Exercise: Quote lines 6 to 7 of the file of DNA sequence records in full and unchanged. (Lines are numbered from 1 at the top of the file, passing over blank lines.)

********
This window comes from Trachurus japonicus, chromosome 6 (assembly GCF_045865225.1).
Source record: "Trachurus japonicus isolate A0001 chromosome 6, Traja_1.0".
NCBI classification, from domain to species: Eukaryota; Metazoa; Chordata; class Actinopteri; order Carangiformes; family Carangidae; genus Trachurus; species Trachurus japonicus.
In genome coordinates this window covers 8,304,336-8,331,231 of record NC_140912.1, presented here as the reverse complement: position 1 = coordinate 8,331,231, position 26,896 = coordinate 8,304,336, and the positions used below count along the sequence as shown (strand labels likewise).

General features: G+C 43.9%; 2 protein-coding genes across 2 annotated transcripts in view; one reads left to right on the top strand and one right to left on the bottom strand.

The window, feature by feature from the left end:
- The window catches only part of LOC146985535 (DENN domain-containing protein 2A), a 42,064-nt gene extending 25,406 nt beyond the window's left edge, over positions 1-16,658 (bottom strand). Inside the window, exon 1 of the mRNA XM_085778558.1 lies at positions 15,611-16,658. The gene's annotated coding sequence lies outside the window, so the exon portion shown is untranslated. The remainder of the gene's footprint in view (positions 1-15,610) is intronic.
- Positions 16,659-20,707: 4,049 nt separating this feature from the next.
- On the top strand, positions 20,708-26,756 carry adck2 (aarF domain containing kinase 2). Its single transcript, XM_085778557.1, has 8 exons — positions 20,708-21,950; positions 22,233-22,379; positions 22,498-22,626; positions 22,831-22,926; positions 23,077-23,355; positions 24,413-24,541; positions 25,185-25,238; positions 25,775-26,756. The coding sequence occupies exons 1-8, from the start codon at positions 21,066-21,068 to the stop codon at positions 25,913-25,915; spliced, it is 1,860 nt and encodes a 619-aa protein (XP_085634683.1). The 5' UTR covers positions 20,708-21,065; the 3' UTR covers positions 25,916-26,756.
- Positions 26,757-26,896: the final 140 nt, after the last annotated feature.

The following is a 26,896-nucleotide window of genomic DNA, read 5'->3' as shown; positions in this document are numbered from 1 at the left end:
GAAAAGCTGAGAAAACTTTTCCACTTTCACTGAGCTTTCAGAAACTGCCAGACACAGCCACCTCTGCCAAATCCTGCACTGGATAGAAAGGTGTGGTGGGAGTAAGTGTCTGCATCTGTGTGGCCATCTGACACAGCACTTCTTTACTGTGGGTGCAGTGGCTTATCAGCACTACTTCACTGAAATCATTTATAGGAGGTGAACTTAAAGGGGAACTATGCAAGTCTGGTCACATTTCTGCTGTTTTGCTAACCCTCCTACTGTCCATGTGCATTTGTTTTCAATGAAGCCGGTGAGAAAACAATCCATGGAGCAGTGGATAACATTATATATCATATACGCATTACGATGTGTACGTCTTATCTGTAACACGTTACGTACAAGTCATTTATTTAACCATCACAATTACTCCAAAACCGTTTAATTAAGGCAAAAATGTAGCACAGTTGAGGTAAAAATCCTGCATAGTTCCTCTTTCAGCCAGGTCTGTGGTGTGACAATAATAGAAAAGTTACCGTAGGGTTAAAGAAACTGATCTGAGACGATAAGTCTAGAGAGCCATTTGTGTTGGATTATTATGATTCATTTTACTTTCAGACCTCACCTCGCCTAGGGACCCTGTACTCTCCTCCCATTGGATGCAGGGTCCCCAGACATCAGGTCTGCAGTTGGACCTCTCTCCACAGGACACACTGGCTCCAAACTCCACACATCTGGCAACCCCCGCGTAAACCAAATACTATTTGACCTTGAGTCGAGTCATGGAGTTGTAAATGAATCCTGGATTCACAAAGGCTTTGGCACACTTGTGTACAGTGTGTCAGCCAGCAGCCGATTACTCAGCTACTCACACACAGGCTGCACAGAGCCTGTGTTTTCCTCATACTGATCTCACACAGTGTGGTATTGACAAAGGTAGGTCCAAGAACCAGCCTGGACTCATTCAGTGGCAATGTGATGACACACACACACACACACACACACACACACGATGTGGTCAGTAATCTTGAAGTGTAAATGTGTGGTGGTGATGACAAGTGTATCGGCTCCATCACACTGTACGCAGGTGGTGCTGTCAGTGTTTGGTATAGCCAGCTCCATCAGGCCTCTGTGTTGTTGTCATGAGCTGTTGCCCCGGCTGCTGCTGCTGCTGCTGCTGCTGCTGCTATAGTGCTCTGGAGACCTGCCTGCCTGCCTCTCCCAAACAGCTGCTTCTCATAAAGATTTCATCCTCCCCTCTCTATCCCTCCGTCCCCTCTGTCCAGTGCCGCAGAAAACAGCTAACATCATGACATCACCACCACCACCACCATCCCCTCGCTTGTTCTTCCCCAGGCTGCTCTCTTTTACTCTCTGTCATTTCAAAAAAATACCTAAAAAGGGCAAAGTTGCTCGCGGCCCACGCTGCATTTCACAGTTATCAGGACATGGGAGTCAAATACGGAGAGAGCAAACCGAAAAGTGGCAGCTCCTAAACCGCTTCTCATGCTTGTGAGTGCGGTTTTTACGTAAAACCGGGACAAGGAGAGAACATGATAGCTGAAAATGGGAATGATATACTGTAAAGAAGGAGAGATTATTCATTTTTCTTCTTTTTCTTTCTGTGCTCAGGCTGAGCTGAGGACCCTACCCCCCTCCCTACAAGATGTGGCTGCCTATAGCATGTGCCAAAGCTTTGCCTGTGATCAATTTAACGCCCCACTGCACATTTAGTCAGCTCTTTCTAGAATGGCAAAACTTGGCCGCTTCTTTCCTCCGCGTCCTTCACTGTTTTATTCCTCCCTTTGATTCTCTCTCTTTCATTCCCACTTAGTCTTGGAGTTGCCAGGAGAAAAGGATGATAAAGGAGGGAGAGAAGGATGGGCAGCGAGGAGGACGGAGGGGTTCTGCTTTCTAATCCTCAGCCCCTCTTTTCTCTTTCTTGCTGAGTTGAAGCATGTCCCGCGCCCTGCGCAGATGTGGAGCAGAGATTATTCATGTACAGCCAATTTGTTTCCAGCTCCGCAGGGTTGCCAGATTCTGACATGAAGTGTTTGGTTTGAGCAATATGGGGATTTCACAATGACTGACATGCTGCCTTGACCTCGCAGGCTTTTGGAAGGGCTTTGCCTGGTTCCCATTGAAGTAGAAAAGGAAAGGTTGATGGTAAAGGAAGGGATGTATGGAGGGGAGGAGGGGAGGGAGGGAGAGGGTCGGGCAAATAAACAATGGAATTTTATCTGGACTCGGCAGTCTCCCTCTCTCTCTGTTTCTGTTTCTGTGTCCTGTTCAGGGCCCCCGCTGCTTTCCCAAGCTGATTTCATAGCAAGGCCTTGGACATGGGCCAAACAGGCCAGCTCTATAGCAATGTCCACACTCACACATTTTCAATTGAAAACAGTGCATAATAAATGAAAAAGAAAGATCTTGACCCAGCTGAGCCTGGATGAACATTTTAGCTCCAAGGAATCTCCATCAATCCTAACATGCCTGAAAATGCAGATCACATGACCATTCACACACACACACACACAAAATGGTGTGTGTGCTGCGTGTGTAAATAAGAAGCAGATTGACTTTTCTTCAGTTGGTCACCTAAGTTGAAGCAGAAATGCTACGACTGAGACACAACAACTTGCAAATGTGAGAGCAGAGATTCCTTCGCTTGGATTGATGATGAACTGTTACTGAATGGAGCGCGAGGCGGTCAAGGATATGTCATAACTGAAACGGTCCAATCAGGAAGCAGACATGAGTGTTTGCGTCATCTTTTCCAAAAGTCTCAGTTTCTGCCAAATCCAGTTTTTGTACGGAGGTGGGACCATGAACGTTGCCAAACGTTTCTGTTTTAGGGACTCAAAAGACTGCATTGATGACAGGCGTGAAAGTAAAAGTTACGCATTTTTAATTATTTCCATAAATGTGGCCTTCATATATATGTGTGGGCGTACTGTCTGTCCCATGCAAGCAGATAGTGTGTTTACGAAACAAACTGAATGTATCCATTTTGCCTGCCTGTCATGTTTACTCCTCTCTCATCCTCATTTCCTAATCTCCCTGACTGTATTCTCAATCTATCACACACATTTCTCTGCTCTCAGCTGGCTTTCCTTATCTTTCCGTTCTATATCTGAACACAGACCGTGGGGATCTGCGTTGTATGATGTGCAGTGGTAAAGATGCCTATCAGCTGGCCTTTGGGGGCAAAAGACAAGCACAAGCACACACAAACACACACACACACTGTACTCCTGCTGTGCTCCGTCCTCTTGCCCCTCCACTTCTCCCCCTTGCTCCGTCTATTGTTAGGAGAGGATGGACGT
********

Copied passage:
The window, feature by feature from the left end:
- The window catches only part of LOC146985535 (DENN domain-containing protein 2A), a 42,064-nt gene extending 25,406 nt beyond the window's left edge, over positions 1-16,658 (bottom strand). Inside the window, exon 1 of the mRNA XM_085778558.1 lies at positions 15,611-16,658. The gene's annotated coding sequence lies outside the window, so the exon portion shown is untranslated. The remainder of the gene's footprint in view (positions 1-15,610) is intronic.